I am going to "Plant Camp"!

 "Cyrtopodium flavum"  Watercolor 14 x 18 ©2012 Mindy Lighthipe
I just wanted to share with you that I have been accepted into  "Plant Camp" this week. The 5 day workshop is an annual event of the Florida Invasive Plant Education Initiative– an outreach program designed for Florida educators. Both are made possible by the Invasive Plant Management Section of the Florida Fish and Wildlife Conservation Commission, in partnership with UF/IFAS Center for Aquatic and Invasive Plants. I am super psyched about participating.  They were thrilled when they found out I was a botanical artist. They asked me if I would be interested in helping train the teachers to bring field sketching and drawing into the classroom. I immediately said "YES!!!!" I will also be doing a demonstration for the other participants on drawing leaves. Here is a painting that I just finished of a Brazilian orchid that has made its way into the USA and is considered to be invasive. If you wan…

A royal surprise

It's been hot and dry here so mushrooms were the last thing I expected to find in the woods at Howarth Park! Agaricus augustus is also known as The Prince. They are considered to be quite tasty but a seething mass of larvae got there first.

Read more about The Prince:
Tom Volk's Fungus of the Month, August 2002
California Fungi
Morel mushroom hunting

Great Horned Owl

For the past several weeks my husband and I have been traveling, mostly in Yellowstone National Park.  I had lots of opportunity to watch nature, photograph and sketch; but no time to fuss with posting.   This great horned owl on her nest was drawn with the help of my spotting scope.  For the past several years we check out this nest site as soon as we arrive in Yellowstone in mid April.  The nest was probably built by a red-tailed hawk and some years is occupied by a red-tailed hawk.  Great horned owls don’t build their own nests.  They are early nesters and often take over a nest built by another bird in an earlier year.  Sometimes they nest on rock ledges; sometimes in open cavities.  I’ve even seen one squeezed into a woodduck box that had lost its roof. For more of my Yellowstone experiences be sure to visit my blog:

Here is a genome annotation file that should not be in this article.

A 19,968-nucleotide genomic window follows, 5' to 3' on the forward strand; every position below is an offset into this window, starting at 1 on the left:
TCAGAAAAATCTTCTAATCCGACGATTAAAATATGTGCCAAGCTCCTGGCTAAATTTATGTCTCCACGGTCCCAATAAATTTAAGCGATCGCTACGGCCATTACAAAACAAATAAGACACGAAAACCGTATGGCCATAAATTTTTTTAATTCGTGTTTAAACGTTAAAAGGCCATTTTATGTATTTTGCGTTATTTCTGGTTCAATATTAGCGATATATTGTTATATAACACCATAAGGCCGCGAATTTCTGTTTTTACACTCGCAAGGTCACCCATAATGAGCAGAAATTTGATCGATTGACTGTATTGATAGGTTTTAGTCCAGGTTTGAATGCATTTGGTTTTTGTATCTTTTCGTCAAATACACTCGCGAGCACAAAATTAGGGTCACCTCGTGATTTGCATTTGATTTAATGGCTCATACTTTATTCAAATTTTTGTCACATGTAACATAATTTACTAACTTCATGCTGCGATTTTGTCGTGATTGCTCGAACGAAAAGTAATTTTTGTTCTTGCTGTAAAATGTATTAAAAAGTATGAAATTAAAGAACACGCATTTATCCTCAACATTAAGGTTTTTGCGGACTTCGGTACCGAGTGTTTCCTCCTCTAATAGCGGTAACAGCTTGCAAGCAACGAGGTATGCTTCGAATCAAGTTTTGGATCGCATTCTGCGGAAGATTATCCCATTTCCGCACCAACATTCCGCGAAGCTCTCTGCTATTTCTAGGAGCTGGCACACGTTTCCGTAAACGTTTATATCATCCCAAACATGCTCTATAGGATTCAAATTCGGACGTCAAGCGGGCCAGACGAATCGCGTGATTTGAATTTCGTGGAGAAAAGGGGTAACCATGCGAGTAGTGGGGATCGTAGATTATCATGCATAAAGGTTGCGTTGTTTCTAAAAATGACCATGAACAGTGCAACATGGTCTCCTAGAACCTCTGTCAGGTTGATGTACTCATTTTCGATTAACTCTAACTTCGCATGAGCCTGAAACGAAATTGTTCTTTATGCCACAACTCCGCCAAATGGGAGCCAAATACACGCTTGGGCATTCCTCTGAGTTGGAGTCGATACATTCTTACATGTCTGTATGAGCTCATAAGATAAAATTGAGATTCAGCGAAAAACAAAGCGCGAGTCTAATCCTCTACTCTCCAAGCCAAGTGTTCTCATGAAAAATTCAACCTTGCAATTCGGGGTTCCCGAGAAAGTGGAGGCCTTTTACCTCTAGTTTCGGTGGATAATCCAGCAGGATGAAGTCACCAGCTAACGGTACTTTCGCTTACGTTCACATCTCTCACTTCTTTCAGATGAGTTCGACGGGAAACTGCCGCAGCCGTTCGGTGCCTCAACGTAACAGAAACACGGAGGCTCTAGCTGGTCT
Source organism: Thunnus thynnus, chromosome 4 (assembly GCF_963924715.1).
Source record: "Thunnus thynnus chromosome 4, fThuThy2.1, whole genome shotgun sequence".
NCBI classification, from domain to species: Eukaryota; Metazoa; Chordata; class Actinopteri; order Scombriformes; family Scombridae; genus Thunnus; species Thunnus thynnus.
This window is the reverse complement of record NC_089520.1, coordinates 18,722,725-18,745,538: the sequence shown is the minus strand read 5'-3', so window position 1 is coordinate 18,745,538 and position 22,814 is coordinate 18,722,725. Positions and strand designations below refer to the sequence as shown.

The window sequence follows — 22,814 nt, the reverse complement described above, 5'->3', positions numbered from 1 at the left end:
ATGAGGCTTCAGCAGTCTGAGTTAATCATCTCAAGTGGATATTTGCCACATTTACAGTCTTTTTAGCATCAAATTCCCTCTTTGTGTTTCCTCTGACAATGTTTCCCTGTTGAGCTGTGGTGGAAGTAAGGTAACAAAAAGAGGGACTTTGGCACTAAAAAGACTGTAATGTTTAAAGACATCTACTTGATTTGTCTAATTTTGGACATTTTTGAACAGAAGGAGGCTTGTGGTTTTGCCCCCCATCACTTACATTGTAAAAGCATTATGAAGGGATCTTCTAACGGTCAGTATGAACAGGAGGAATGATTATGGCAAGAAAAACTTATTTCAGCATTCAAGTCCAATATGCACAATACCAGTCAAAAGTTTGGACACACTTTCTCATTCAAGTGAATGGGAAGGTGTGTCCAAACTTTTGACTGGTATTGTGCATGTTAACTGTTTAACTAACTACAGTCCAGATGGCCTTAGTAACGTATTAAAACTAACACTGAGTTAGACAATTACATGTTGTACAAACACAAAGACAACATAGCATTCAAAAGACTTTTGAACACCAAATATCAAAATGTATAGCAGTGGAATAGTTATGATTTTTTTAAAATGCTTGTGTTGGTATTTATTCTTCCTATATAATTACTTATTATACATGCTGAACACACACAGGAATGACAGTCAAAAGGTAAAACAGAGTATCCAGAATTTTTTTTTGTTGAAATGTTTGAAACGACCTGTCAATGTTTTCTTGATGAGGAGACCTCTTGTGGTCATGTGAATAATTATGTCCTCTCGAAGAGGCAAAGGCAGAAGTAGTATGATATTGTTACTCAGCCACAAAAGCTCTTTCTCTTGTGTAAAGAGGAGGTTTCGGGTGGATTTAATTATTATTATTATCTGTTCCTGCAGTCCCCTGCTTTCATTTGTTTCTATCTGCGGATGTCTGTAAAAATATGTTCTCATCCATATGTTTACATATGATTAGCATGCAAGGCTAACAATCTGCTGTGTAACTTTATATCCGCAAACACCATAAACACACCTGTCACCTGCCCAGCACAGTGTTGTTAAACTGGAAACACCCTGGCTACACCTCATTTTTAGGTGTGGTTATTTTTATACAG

view blocked

Sometimes is very difficult to get a good view... +info and drawings here

Mystery Fungus?? Gall?? What...?

We had a delightful picnic the other day at Watkins Mill State Park, in the deep, cool woods.  This has been an amazing spring...if it were like this every year we would be crowded with people wanting to move here!

After we ate, Joseph read and I sketched...I'd put brown ink in the cartridge of my little Carbon pen, and loved it for its ultra fine nib.  It let me really zero in on the leaf and the strange, colorful bits with their star-like opening--fungus, gall, insect nest?  You tell me!

They reminded me of miniature Earth Star mushrooms...

African Bushveld sunset - Maree

Today I will face life  with the conviction that this day  will not ever return. 
Have a good day and a better one tomorrow! ~AUTHOR UNKNOWN~
Aloe Marlothii - Watercolour sketch in small hand-made sketch-book with hand-made satin-finish Linen paper 
The fiery aloe in full bloom, the smell of the fragrant wild sage on a dewy morning and one of Africa's tallest animals in the back-ground - a typical African Bushveld scene that makes one's spirits soar! 

Tawny Owls

Tawny Owls, copyright Paula Kuitenbrouwer I’ve positioned my Tawny owls on branches. Owls sit often in oak trees preferably a bit hidden from view, close to the trunk of a tree. They snooze and keep their cool while other birds try to chase them away. I’ve drawn oak and ivy leaves around them and a pine tree in the background. This scene shows our backyard with the owls that keep us awake at night. Do they look cute? Wait till they wake you up at night. Their screeching doesn’t sound cute at all. I wouldn’t like to be a mouse in our garden scavenging for food in the dark of the night.